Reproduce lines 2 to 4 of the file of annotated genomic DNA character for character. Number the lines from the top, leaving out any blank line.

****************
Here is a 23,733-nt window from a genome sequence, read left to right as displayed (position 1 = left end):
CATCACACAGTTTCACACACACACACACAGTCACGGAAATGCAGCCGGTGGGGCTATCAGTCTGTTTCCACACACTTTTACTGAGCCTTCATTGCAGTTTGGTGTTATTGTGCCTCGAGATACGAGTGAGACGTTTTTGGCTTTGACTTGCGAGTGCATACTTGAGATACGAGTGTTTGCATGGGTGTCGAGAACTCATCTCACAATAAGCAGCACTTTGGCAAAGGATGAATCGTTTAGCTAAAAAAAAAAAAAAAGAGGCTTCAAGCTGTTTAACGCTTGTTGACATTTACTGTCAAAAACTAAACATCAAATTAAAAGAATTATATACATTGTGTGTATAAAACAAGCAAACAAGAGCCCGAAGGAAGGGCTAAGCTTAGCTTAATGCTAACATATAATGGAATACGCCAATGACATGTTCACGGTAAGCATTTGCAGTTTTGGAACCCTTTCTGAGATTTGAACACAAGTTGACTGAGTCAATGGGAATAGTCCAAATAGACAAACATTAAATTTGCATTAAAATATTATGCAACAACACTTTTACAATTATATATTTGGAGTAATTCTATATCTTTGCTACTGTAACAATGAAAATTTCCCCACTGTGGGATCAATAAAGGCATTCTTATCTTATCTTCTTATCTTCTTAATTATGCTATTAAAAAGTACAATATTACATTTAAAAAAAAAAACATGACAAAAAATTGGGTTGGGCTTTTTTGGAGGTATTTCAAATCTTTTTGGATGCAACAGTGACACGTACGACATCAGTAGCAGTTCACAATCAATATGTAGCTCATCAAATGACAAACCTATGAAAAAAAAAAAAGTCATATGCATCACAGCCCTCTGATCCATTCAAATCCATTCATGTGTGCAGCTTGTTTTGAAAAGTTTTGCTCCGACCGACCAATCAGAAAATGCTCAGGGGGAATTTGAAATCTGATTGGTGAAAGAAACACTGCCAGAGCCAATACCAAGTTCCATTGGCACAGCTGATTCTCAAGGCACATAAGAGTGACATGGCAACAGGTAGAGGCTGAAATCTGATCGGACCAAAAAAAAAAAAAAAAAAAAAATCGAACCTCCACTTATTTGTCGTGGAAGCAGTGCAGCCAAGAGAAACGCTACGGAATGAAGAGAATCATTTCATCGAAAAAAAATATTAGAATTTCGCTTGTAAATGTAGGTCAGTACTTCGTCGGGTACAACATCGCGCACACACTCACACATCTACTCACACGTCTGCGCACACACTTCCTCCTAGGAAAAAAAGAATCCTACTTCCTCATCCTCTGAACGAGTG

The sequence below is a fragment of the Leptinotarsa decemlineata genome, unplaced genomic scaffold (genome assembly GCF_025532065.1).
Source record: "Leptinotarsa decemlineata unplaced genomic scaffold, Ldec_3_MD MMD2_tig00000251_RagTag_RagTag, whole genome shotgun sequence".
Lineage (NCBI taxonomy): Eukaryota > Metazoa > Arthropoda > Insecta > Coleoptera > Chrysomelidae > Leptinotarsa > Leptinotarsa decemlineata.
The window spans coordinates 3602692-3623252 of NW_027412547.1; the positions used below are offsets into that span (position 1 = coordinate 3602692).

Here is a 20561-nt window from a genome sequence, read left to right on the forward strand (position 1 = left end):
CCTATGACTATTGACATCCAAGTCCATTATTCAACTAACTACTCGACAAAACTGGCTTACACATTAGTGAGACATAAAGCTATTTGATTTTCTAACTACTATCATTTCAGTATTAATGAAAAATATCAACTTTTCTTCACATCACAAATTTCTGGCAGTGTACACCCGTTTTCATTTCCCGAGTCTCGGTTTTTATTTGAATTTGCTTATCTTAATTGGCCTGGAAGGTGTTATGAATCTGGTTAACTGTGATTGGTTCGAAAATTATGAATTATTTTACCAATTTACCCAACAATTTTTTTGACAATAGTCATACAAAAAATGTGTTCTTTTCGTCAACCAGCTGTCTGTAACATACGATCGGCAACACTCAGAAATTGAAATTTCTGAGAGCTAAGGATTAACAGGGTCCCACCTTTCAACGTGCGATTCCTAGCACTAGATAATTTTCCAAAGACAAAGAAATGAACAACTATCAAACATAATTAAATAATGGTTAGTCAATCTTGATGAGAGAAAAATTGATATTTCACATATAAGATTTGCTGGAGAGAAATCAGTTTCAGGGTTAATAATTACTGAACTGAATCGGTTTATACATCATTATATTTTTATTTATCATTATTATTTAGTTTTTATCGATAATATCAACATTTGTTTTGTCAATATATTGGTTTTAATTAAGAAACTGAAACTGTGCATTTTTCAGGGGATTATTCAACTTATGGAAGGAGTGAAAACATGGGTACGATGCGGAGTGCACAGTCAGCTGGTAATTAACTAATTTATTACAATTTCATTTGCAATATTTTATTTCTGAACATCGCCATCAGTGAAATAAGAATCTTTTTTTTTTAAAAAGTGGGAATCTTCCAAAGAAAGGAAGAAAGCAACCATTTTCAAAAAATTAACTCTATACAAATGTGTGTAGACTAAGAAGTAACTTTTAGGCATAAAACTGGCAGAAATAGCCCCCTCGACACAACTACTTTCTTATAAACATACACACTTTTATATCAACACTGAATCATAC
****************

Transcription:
CATCACACAGTTTCACACACACACACACAGTCACGGAAATGCAGCCGGTGGGGCTATCAGTCTGTTTCCACACACTTTTACTGAGCCTTCATTGCAGTTTGGTGTTATTGTGCCTCGAGATACGAGTGAGACGTTTTTGGCTTTGACTTGCGAGTGCATACTTGAGATACGAGTGTTTGCATGGGTGTCGAGAACTCATCTCACAATAAGCAGCACTTTGGCAAAGGATGAATCGTTTAGCTAAAAAAAAAAAAAAAGAGGCTTCAAGCTGTTTAACGCTTGTTGACATTTACTGTCAAAAACTAAACATCAAATTAAAAGAATTATATACATTGTGTGTATAAAACAAGCAAACAAGAGCCCGAAGGAAGGGCTAAGCTTAGCTTAATGCTAACATATAATGGAATACGCCAATGACATGTTCACGGTAAGCATTTGCAGTTTTGGAACCCTTTCTGAGATTTGAACACAAGTTGACTGAGTCAATGGGAATAGTCCAAATAGACAAACATTAAATTTGCATTAAAATATTATGCAACAACACTTTTACAATTATATATTTGGAGTAATTCTATATCTTTGCTACTGTAACAATGAAAATTTCCCCACTGTGGGATCAATAAAGGCATTCTTATCTTATCTTCTTATCTTCTTAATTATGCTATTAAAAAGTACAATATTACATTTAAAAAAAAAAACATGACAAAAAATTGGGTTGGGCTTTTTTGGAGGTATTTCAAATCTTTTTGGATGCAACAGTGACACGTACGACATCAGTAGCAGTTCACAATCAATATGTAGCTCATCAAATGACAAACCTATGAAAAAAAAAAAAGTCATATGCATCACAGCCCTCTGATCCATTCAAATCCATTCATGTGTGCAGCTTGTTTTGAAAAGTTTTGCTCCGACCGACCAATCAGAAAATGCTCAGGGGGAATTTGAAATCTGATTGGTGAAAGAAACACTGCCAGAGCCAATACCAAGTTCCATTGGCACAGCTGATTCTCAAGGCACATAAGAGTGACATGGCAACAGGTAGAGGCTGAAATCTGATCGGACCAAAAAAAAAAAAAAAAAAAAAATCGAACCTCCACTTATTTGTCGTGGAAGCAGTGCAGCCAAGAGAAACGCTACGGAATGAAGAGAATCATTTCATCGAAAAAAAATATTAGAATTTCGCTTGTAAATGTAGGTCAGTACTTCGTCGGGTACAACATCGCGCACACACTCACACATCTACTCACACGTCTGCGCACACACTTCCTCCTAGGAAAAAAAGAATCCTACTTCCTCATCCTCTGAACGAGTG

The sequence below is a fragment of the Leptinotarsa decemlineata genome, unplaced genomic scaffold (genome assembly GCF_025532065.1).
Source record: "Leptinotarsa decemlineata unplaced genomic scaffold, Ldec_3_MD MMD2_tig00000251_RagTag_RagTag, whole genome shotgun sequence".